Former San Quentin warden to lead anti-death penalty group 

A former warden of San Quentin State Prison and former California Corrections Department director has become the new chief of an anti-death-penalty group.

The selection of Jeanne Woodford, 56, of Benicia, as executive director was announced Thursday by Death Penalty Focus, a San Francisco-based national organization that opposes capital punishment.

Woodford had a nearly 30-year career in corrections, starting as a cellblock officer at San Quentin after her graduation from Sonoma State University with a degree in criminal justice in 1978.

 She was appointed warden of San Quentin, which houses the state’s execution chamber, by Gov. Gray Davis in 1999.

Gov. Arnold Schwarzenegger named her as director of the state Department of Corrections in 2004 and then as undersecretary of the reorganized Department of Corrections and Rehabilitation in 2005. She resigned in 2006.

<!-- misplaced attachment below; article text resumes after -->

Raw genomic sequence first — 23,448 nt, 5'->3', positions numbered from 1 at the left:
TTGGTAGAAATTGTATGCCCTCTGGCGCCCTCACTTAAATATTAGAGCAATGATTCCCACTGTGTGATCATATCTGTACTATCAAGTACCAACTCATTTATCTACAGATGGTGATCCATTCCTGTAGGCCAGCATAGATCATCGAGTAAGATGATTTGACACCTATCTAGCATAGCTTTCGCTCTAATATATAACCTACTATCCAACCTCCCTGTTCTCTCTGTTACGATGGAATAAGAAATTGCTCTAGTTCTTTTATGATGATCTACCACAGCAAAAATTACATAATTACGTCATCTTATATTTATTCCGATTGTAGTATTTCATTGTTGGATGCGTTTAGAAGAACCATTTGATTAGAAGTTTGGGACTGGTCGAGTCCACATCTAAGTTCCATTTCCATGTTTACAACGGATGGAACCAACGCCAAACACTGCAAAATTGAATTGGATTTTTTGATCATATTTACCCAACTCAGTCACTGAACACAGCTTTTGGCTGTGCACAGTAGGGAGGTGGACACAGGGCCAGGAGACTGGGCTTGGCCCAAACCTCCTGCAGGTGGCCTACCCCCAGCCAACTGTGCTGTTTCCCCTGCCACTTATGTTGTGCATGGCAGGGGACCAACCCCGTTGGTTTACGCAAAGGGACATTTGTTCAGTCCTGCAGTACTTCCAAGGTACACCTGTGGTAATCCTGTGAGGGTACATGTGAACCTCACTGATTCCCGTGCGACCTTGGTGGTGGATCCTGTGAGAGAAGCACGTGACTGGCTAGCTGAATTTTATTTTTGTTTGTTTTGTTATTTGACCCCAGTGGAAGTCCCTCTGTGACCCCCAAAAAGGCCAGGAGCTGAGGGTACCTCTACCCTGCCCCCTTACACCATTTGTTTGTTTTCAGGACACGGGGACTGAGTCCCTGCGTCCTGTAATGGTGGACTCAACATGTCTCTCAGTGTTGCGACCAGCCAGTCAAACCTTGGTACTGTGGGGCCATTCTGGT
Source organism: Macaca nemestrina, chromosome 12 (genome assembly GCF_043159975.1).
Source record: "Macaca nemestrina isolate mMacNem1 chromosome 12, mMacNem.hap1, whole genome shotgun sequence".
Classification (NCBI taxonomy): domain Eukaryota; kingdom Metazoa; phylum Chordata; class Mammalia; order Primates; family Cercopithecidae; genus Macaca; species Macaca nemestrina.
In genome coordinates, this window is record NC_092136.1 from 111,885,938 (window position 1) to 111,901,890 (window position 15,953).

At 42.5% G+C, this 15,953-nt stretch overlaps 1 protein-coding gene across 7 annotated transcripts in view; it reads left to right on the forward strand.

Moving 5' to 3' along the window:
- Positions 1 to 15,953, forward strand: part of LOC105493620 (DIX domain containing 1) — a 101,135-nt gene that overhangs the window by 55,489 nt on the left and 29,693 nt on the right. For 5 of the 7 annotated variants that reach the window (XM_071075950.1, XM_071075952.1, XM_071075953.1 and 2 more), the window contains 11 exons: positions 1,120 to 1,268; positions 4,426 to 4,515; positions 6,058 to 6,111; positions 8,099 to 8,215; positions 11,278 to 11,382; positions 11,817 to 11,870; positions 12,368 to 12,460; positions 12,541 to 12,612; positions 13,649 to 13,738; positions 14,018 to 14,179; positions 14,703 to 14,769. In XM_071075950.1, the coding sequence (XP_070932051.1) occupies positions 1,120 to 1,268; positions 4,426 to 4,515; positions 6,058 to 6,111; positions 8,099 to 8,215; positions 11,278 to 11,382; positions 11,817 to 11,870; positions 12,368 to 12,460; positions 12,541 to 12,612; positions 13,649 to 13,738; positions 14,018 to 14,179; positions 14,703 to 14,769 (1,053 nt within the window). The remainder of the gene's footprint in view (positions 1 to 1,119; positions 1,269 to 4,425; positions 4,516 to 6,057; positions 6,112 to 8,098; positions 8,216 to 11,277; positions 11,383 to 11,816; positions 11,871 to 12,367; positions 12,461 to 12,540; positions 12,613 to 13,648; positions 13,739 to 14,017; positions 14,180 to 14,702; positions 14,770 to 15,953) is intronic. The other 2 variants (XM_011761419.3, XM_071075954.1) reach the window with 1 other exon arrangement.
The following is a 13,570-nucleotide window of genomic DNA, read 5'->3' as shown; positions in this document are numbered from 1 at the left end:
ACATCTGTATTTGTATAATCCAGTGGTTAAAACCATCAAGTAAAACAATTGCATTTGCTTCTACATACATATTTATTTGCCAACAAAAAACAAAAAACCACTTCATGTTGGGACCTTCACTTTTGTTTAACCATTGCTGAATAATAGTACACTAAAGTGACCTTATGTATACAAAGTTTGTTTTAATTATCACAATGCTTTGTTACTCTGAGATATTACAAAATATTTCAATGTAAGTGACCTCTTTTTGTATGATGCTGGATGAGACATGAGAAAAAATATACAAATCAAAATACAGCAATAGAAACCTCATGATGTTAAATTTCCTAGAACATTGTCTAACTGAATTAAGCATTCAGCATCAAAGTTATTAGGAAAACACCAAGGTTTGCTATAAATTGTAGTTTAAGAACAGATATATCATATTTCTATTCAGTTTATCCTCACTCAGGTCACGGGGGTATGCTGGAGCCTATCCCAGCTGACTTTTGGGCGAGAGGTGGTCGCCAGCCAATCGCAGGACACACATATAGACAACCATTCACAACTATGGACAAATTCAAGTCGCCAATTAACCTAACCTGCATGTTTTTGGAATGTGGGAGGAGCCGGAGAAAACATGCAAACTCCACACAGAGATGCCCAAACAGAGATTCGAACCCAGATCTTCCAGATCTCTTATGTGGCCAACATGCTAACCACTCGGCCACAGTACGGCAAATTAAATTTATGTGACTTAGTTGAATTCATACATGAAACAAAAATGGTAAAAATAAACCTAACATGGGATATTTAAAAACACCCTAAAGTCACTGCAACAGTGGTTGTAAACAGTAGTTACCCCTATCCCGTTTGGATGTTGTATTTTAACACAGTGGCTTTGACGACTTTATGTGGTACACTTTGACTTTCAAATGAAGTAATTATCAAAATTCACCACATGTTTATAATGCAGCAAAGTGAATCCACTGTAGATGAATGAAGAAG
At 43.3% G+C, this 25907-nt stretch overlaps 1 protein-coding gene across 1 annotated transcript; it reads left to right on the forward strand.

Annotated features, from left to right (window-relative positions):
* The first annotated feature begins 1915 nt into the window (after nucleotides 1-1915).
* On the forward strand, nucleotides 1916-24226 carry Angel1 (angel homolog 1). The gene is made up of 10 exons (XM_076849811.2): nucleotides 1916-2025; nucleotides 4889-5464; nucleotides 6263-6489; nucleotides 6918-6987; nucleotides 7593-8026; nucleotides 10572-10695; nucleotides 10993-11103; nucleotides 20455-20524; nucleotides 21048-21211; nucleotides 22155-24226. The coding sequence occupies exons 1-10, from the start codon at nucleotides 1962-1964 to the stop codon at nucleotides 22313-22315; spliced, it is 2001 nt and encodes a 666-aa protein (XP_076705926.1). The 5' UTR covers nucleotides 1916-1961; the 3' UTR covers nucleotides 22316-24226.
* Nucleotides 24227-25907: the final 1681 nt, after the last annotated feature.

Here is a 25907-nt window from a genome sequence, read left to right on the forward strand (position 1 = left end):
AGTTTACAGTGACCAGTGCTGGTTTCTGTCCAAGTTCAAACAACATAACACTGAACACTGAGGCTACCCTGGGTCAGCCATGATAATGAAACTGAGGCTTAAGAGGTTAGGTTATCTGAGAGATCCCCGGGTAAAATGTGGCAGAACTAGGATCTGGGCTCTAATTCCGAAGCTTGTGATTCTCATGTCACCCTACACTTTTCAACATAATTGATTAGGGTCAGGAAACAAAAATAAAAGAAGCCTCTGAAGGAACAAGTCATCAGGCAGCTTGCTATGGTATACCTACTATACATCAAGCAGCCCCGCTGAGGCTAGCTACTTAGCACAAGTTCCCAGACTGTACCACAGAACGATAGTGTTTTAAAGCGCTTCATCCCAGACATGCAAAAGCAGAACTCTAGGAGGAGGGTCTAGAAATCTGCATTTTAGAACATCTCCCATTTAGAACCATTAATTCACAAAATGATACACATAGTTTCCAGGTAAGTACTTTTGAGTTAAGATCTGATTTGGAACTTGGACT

As San Quentin warden, Woodford oversaw four executions.

Woodford said in a statement Thursday, “After each execution, I faced the reality that I had not made the world any safer.

“The death penalty is a failed public policy and I am committed to spending the rest of my career working to end this costly and ineffective practice,” Woodford said.

Actor Mike Farrell, the board president of Death Penalty Focus, said, “Jeanne Woodford will lead the death penalty abolition movement at a pivotal moment in our nation’s history.”

Farrell said he believes public support for capital punishment in the United States is eroding.

There are now more than 700 inmates on California’s death row, with cases in various stages of appeal.

Executions in the state have been put on hold while a federal judge in San Jose considers a challenge by several inmates to California’s lethal injection procedure.

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